Neil worked seven days a week in Kimura’s garden, from 8 a.m. to 11 p.m. He was given a meagre salary—just enough to cover rent and food. He almost always felt out of place. Kimura complained that Neil took up too much space and sweated too much. (That summer was one of the hottest on record in Japan; in the first three months of his apprenticeship, Neil lost thirty-five pounds.) He sometimes grunted when lifting a heavy object, prompting Kimura to shout, “You’re too loud!” Once, a visitor remarked approvingly that Kimura had a strong apprentice in Neil. “Yeah, he’s strong, but he’s a little too Rambo,” Kimura said, sighing.
Neil was often asked to hold heavy trees while Kimura thinned out roots and live veins. Neil watched Kimura’s every move. If Urushibata caught him doing so, he would flick Neil in the forehead, saying, “Your job isn’t to look—your job is to hold.” Neil learned that an apprentice is rarely given overt lessons; he is expected to watch out of the corner of his eye and “steal” his master’s secrets. Whenever Kimura criticized him, which was often, Neil thanked him. After work, when the other apprentices were sleeping, Neil would stay up until two or three in the morning, practicing wiring skills in his apartment. He later learned that, at night, Kimura often drove down Neil’s street on his way to sing karaoke, and would see him working by the window.
In the morning, Neil would bring a sample of his wiring to the workshop and ask Kimura to critique it. Neil recalls Kimura once saying, “I’ve never even seen anyone do something this terrible. I would have to try to do something this terrible. Why are you so stupid?”
Neil was even more disheartened by the abuse that the senior apprentices inflicted on those below them: slapping them, striking them with sticks, even punching them in the face. On one occasion, he saw Urushibata repeatedly kick another apprentice, who was balled up in the fetal position. (Urushibata says that he “is sorry for using unreasonable corporal punishment.”) During these beatings, Neil recalls, Kimura often watched and laughed, exclaiming, “I bet you won’t forget that lesson!” (Kimura says this form of “strict discipline” is no longer practiced at his garden. Until recently, such physical punishment, or taibatsu, was common for apprentices in Japan. It was also once common in the West: until the twentieth century, apprentices in Europe and North America were regularly whipped and caned.)
Kimura shaped his apprentices the way he shaped trees: mercilessly, radically. He pitted the apprentices against one another and poked at their insecurities. Neil has never been able to watch “Whiplash,” the 2014 film about a sadistic jazz conductor who pushes a young drummer to practice until his hands bleed, because the story line is “hauntingly” reminiscent of his experience as a bonsai apprentice. “That kind of mental warfare—that was my apprenticeship,” Neil said. He was often criticized for mistakes that he hadn’t actually made, and he was never complimented on his achievements. He learned that the only way to survive was to switch off his emotions, store away his ego, and give himself over to predicting and fulfilling Kimura’s needs. Neil’s parents, who saw him only three times during the apprenticeship, began to notice that his personality was changing in alarming ways. “He got very hard,” his father recalls.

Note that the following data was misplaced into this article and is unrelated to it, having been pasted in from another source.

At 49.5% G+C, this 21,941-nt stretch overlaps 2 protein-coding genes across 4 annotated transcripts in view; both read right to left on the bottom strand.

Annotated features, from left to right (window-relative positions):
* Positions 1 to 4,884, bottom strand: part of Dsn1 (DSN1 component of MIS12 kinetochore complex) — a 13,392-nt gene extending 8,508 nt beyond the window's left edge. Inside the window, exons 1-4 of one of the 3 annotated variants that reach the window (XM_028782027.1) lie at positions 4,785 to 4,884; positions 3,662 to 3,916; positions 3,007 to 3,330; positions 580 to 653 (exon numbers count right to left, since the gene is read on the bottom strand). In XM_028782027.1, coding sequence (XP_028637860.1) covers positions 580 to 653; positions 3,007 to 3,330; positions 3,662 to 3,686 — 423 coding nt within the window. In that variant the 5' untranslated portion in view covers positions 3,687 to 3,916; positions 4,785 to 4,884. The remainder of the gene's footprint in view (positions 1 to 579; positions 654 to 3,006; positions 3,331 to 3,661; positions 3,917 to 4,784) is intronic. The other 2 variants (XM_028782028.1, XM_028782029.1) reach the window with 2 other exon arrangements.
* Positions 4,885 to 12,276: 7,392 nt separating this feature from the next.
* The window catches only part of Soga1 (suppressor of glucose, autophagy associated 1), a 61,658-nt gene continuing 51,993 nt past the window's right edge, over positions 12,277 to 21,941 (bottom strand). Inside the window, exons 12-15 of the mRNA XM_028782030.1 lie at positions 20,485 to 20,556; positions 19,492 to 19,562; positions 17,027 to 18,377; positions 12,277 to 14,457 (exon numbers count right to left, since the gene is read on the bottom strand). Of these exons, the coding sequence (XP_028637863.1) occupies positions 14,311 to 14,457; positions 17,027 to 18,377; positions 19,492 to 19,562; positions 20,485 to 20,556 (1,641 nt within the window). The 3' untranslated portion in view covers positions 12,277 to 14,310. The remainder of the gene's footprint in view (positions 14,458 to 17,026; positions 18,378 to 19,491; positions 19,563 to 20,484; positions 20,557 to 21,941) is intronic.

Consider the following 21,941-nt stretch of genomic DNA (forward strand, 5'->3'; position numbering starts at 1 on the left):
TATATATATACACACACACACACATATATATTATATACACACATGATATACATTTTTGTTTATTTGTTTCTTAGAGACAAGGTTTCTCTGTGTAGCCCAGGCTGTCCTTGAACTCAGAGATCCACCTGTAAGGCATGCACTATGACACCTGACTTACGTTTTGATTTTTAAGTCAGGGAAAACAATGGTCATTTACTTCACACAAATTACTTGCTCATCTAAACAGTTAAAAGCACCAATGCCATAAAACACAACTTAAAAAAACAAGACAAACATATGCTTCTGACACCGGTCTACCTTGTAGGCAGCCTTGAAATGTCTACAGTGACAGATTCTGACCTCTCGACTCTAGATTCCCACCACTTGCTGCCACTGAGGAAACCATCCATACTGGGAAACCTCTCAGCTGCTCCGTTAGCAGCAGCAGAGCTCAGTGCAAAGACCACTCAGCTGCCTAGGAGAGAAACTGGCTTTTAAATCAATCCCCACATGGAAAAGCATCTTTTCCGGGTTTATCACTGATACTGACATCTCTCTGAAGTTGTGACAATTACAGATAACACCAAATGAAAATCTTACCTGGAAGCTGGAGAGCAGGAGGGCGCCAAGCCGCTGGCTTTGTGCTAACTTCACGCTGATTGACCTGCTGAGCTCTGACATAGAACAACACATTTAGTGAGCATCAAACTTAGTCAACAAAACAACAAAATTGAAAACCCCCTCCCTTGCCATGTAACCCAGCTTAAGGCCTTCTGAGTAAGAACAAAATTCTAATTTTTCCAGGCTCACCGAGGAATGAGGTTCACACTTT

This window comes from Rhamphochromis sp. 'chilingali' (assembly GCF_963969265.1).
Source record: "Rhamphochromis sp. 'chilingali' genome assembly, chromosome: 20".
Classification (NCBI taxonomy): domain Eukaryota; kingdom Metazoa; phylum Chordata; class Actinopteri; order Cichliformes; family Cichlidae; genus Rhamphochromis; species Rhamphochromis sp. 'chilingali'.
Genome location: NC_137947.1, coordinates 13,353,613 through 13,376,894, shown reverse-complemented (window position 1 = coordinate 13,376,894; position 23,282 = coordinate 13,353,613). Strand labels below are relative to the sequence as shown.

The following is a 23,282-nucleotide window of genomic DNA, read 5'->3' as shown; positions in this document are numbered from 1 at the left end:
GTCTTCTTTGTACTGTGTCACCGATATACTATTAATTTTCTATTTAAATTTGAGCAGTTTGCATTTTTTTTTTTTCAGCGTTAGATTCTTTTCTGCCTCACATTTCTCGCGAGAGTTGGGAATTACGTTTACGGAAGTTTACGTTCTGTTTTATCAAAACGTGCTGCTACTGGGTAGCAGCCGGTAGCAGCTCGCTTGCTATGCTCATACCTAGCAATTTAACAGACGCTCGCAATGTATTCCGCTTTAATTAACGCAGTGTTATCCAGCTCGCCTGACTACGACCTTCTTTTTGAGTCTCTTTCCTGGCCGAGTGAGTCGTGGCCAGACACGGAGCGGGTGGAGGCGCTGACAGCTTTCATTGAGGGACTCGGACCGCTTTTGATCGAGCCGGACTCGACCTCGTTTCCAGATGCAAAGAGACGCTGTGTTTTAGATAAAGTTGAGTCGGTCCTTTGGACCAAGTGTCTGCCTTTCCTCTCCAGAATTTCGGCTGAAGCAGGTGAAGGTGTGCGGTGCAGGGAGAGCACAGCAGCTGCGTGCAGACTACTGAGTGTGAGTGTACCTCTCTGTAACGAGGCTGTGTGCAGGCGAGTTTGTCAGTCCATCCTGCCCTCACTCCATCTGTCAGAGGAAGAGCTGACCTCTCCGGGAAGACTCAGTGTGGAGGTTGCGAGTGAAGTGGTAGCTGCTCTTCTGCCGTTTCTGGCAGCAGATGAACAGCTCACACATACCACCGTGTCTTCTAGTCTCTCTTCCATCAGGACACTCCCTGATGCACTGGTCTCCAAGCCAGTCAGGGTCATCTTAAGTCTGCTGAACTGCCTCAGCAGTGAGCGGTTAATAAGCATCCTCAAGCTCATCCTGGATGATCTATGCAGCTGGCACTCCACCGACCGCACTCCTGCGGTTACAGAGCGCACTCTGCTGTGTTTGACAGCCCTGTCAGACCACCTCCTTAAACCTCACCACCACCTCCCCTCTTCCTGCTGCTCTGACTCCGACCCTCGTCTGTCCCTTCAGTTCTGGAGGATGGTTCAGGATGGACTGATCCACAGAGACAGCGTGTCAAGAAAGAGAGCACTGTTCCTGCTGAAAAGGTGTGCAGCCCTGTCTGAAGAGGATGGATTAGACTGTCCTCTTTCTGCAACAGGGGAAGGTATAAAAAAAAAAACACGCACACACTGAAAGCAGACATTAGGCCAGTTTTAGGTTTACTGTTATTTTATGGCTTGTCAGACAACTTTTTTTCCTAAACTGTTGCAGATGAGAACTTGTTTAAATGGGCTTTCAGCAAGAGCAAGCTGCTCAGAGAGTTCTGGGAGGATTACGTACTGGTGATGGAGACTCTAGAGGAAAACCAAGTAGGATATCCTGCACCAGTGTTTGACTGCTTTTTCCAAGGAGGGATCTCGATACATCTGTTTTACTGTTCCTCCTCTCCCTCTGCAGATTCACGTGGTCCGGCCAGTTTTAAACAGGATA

During Neil’s third year as an apprentice, Kimura returned from an auction with an expensive white pine, and asked Neil to style it. “Don’t make it worth less than what I bought it for,” Kimura warned. Neil recalls being frozen with fear. “I’m looking at it, and I’m, like, ‘If this were my tree, I would want to do X, Y, and Z—but I don’t think he would like that.’ So I styled the tree as I thought he would approve of.” Kimura, however, told him that the styling was unsatisfactory. “For literally three hours, he just told me what a pile of shit I was,” Neil recalled. “But the interesting thing was that he changed the tree in all the ways that I’d initially thought I should handle it. I recognized that if I was going to survive this apprenticeship, mentally and emotionally, I’d have to do what I thought was right.” One paradox of being an apprentice is that you are expected to learn how to re-create your master’s style. But a true master does not copy anyone’s style—he creates freely and fearlessly. In order to truly copy a master, an apprentice must break free.
One by one, the other apprentices in Kimura’s workshop graduated or quit. In total, sixteen people quit while Neil was working in the garden. He eventually found himself the only apprentice left. For nine months, he did the work of five apprentices—including watering twelve hundred bonsai up to three times a day. As Neil put it to me, it was “execute, execute, execute, all day long—it was so overwhelming that, if you stopped to think about it, you’d lose your mind.” Neil said of Kimura, “You would think that he’d be, like, ‘Oh, shit, I can’t let this guy quit, too.’ But he was harder on me than at any time in my apprenticeship.”
One winter day, Neil was standing at the old stone sink outside the workshop washing rags; he had accidentally broken off the branch of an important tree, and Kimura was upset with him. Neil looked up from his task and saw an electrical conduit, over the sink, bearing a small logo: “mirai.” (Mirai Industry is a major producer of metal plating in Japan.) He realized that, even after staring at the word every day for years, he didn’t know what it meant. That night, he went home and looked up mirai. He learned that it means “the future,” but, as opposed to its near-synonym, shōrai, mirai connotes a far-off future. Neil marks this as a turning point in his life as an apprentice: “The whole time I’ve been washing these rags, I’ve been telling myself this isn’t fair, and I’m doing the best that I can—but I really wasn’t. There was another level—there was another gear that I was resisting. I confronted that that night.” He took mirai as his personal motto, a reminder to always reach for perfection, even as the possibility perpetually recedes from one’s grasp. To an outsider, it might seem that the apprentice was merely absorbing the self-punishing pathology of his master, but Neil sees the moment as one in which he went from being servile to being self-directed.